The Government of the Federative Republic of Brazil
the Government of the United States of America
(individually a “Party” and collectively the “Parties”),
having entered into the Agreement on Trade and Economic Cooperation on 19 March 2011 (hereinafter referred to as the “Agreement”):
ENHANCE their bilateral economic partnership;
FACILITATE trade, investment, and good regulatory practices;
ENSURE efficient and transparent customs procedures that reduce costs and ensure predictability for importers and exporters;
ENCOURAGE cooperation in the area of trade facilitation and customs enforcement;
MINIMIZE unnecessary formalities at the border;
IMPROVE regulatory processes;
PROMOTE anti-corruption measures; and
PROVIDE transparency to the public and traders of all sizes and in all sectors; and
AFFIRMING each Party’s existing rights and obligations with respect to each other under the Marrakesh Agreement Establishing the World Trade Organization, done at Marrakesh on April 15, 1994 (the “WTO Agreement”), the Agreement, and other agreements to which the United States and Brazil are parties,
HAVE AGREED as follows:
This Protocol and its Annexes are incorporated into, and made an integral part of, the Agreement.
- The Parties may include additional annexes by amendment of this Protocol in accordance with Article 5.
- The Parties shall review implementation and operation of the Annexes to this Protocol by convening the Commission on Economic and Trade Relations not later than 90 days after the date of its entry into force and thereafter as appropriate, but not less than annually.
- Prior to a review, each Party shall, when appropriate, solicit views from the public, such as through advisory committees, regarding the implementation of the Annexes.
- If at any time a Party has concerns with the other Party’s implementation of a provision of the Annexes to this Protocol, the Party may request consultations with the other Party in writing. The Parties shall make every attempt to arrive at a mutually satisfactory resolution.
- The Parties recognize the importance of implementation of each Annex under this Protocol to development of the Agreement work program and their shared objective of promoting bilateral trade and investment.
Disclosure of Information
This Protocol does not require a Party to furnish or allow access to information, the disclosure of which would be contrary to its law or would impede law enforcement, or otherwise be contrary to the public interest, or which would prejudice the legitimate commercial interests of particular enterprises, public or private.
Entry into Force, Amendment, and Termination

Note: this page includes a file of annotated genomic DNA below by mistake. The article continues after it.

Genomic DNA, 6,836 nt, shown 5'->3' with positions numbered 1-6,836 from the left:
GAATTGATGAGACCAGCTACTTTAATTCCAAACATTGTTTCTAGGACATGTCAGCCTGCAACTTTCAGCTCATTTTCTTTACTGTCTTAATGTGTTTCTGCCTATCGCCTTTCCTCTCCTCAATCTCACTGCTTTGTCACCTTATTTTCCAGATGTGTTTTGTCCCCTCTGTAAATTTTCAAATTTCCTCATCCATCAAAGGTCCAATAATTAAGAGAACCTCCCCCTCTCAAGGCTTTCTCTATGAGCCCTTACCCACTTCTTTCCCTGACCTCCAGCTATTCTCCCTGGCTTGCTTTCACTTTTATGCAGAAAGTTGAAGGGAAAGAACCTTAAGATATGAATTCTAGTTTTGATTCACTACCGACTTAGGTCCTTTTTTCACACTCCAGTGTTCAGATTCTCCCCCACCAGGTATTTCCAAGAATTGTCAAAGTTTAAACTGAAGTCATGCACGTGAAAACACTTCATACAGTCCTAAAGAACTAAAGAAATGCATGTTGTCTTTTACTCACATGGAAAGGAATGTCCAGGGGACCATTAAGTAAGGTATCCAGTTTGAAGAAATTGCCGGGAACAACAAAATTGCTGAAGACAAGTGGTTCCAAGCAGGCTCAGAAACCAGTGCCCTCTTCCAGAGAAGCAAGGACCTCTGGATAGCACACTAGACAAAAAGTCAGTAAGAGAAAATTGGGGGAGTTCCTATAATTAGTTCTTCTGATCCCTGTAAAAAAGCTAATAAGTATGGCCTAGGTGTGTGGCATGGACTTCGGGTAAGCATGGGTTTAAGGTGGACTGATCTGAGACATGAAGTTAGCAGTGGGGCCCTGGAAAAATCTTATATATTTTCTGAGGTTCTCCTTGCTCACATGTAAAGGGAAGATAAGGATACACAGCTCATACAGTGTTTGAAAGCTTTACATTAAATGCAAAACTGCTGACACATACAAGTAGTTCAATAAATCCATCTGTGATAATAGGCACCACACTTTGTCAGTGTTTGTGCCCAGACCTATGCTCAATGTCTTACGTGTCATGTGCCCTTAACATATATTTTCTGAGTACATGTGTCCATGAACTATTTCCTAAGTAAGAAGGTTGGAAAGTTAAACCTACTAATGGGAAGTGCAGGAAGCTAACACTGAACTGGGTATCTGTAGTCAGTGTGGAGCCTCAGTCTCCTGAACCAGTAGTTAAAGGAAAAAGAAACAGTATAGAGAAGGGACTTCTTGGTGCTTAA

- Each Party shall notify the other Party, in writing, once it has completed the internal procedures required for the entry into force of this Protocol. This Protocol shall enter into force the day following the last notification.
- This Protocol may be amended by written agreement of the Parties. Any amendment shall enter into force according to paragraph 1.
- Either Party may terminate this Protocol or one or more Annexes by providing written notice of termination to the other Party. The termination shall take effect on a date agreed by the Parties or, if the Parties cannot agree on a date, 180 days after the date of delivery of the notice of termination.
IN WITNESS THEREOF, the undersigned have signed this Protocol in duplicate, in the Portuguese and English languages, both texts being equally authentic.
DONE at Brasília, FD and Washington, DC on this 19th day of October 2020.
FOR THE GOVERNMENT OF THE FEDERATIVE REPUBLIC OF BRAZIL
Minister of Foreign Affairs
Minister of Economy
FOR THE GOVERNMENT OF THE UNITED STATES OF AMERICA
Robert E. Lighthizer
United States Trade Representative
annex I: TRADE FACILITATION AND CUSTOMS ADMINISTRATION
Article 1: Online Publication
- Each Party shall make available on a free, publicly accessible website the following information and update such information as necessary:
(a) an informational resource that describes the procedures and practical steps an interested person needs to follow for importation into, exportation from, or transit through the territory of the Party;
(b) the documentation and data that it requires for importation into, exportation from, or transit through its territory;
(c) its laws, regulations, and procedures for importation into, exportation from, or transit through its territory;
(d) all current customs duties, taxes, fees, and charges it imposes on or in connection with importation, exportation, or transit, including when the fee or charge applies, and the amount or rate;
(e) contact information for its enquiry point or points established or maintained pursuant to Article 3 (Enquiry Points);
(f) its laws, regulations, and procedures for becoming a customs broker, for issuing customs broker licenses, and regarding the use of customs brokers;